What we now know, is that the fire containment and and ventilation processes protect the 787. We also know that a battery melt down still remains a problem. So what Boeing learned since this last incident with Japan Airlines. Several things, the battery melted down with voltage controls in place. If the voltage controls worked as expected then it points to the battery core and construction itself. The battery was fully protected from every possible battery failure problem known at the time, except itself. Boeing is now looking at battery x-rays for the determination of inherent flaws. Boeing's robust treatment of battery habitat has narrowed the battery flaw to internals that pass by into Japan Airline 787 operations and onto the maintenance segment.
That can be said about the battery from an outside looking perspective. The battery has a problem and it starts within the battery under limited influence from the airplane itself. Voltage regulation keeps the battery's electrical inputs constant and protected from electrical surges and anomalies, thus not damaging the battery core. Electrical out flows are regulated and do not require a tasking battery surge for keeping up with instantaneous equipment start-ups. The battery is protected after the fact of battery damage and thermal runaway. Additional damage is stopped under operation once its starts smoking. The problem is isolated and contained.
So if all the battery protection works and contains thermal runaway it leaves a very big target on those factory x-rays on the battery before it leaves for Boeing. An airline gets a crack in its windshield. It gets replaced. An easy solution preventing windsield implosion during flight. A battery has a crack at the molecular level no one cares until the battery containment system is called upon. Boeing will now have an easier time of identifying what is the causal problem of the battery.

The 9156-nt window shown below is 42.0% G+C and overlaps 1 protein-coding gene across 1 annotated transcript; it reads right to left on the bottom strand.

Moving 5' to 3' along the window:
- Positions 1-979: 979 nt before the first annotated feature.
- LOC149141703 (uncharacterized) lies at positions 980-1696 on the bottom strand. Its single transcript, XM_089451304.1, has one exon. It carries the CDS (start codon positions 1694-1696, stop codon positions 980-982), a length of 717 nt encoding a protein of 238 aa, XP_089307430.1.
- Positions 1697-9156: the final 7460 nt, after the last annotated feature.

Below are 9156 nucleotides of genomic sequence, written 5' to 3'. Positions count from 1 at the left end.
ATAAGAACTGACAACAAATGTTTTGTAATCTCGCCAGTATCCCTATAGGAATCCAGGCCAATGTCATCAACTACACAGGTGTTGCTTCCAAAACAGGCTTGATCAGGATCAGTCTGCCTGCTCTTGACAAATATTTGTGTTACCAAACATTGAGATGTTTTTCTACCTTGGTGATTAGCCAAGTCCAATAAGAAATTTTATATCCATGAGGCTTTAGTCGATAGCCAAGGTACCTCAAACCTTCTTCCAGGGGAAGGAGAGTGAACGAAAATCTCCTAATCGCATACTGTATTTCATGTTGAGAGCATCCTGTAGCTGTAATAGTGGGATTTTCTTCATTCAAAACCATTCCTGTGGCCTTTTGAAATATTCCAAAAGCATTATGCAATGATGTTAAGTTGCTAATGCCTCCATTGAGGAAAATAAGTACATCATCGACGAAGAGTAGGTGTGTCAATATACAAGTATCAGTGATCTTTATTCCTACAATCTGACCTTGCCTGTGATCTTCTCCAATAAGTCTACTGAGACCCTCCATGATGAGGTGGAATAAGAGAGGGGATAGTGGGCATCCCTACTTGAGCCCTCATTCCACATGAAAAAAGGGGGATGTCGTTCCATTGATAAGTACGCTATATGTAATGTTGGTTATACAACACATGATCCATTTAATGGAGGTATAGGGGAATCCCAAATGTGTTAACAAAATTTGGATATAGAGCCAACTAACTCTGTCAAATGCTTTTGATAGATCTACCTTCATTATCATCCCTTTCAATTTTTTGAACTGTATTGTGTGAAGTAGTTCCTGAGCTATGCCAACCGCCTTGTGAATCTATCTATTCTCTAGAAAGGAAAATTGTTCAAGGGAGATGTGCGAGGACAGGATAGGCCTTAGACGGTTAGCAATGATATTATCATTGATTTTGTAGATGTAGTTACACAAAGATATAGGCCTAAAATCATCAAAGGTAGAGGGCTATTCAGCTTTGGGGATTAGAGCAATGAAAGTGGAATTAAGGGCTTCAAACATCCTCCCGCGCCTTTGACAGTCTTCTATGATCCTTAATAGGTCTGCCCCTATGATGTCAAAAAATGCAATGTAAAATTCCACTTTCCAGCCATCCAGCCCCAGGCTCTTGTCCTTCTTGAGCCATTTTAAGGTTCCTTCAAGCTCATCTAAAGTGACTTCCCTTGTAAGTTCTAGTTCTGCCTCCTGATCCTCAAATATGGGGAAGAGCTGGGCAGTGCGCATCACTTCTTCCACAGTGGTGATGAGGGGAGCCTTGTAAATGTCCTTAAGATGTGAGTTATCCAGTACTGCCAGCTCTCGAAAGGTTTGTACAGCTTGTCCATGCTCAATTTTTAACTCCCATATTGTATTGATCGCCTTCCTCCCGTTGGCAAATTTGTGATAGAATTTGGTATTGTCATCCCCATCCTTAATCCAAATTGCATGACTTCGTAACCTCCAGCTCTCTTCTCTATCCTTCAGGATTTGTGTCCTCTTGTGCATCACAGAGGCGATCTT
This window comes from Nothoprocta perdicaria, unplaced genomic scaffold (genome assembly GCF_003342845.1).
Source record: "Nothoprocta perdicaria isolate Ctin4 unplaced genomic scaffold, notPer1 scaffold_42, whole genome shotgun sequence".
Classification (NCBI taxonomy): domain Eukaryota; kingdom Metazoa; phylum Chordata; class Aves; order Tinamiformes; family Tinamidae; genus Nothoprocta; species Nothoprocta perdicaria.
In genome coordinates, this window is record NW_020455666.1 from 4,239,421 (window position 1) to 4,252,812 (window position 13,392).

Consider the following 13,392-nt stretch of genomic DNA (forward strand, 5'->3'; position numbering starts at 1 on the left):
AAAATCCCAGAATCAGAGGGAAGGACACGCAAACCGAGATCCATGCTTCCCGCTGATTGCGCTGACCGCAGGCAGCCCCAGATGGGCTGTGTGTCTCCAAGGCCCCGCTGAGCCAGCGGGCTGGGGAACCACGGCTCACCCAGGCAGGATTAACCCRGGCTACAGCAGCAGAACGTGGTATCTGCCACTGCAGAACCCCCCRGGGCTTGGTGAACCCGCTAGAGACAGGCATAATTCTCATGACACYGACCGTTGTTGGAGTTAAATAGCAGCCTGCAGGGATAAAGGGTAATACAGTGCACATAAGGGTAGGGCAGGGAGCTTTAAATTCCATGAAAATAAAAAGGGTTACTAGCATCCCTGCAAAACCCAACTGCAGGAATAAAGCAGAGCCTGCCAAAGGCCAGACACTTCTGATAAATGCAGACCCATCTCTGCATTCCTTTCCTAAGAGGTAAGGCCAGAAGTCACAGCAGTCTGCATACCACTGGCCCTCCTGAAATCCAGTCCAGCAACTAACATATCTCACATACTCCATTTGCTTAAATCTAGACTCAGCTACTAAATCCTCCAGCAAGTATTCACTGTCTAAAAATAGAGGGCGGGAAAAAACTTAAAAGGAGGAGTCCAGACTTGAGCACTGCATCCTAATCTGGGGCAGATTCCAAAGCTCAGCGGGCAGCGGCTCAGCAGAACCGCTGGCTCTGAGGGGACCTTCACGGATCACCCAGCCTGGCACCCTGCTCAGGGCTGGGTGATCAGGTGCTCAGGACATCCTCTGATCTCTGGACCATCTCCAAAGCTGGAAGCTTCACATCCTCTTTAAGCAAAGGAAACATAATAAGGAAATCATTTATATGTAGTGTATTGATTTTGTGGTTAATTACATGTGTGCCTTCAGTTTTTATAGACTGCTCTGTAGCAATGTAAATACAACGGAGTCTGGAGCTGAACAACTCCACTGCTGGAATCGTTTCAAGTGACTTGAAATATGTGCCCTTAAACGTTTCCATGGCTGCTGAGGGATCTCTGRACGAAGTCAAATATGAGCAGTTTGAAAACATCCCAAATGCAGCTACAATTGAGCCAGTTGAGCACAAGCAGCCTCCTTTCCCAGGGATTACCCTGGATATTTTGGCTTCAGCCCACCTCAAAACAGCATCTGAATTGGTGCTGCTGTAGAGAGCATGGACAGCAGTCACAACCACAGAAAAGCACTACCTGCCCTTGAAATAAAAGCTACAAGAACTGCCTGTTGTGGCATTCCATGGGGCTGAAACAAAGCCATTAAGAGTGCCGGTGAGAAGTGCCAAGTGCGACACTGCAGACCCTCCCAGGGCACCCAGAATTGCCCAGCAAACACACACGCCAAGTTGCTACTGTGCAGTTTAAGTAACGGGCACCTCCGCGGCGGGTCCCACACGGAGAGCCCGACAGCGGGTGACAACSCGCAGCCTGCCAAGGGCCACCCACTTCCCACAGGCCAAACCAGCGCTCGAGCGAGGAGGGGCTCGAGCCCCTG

Find a battery on the loading dock side of the battery factory with those cracks in its storage substrate, and test the battery until it breaks. Then you may find the causal problem for JAL's resting aircraft. Multiple short flight cycles may stress the battery performance with multiple landings and take-offs each day, then followed by a long route. These are questions that may make JAL operations unique. What happens to the battery exposure during a variety of operations and then rest? Are those battery "cracks" exposed and made over wrought with continuos service and then a runaway breakouts while at rest?
What is queried here there are now more questions, and less answers than before. Boeing, can possibly save the day on this venture, by getting its arms around the cause not the treatment. The treatment does not stop a battery runaway from starting, it just stops it like a Herpes virus. A bad virus still starts up in the containment area. Boeing needs a cure for that battery design and its assumptions. I hope that x-rays finds the culprit even at the molecular level. It makes the problem a lot smaller.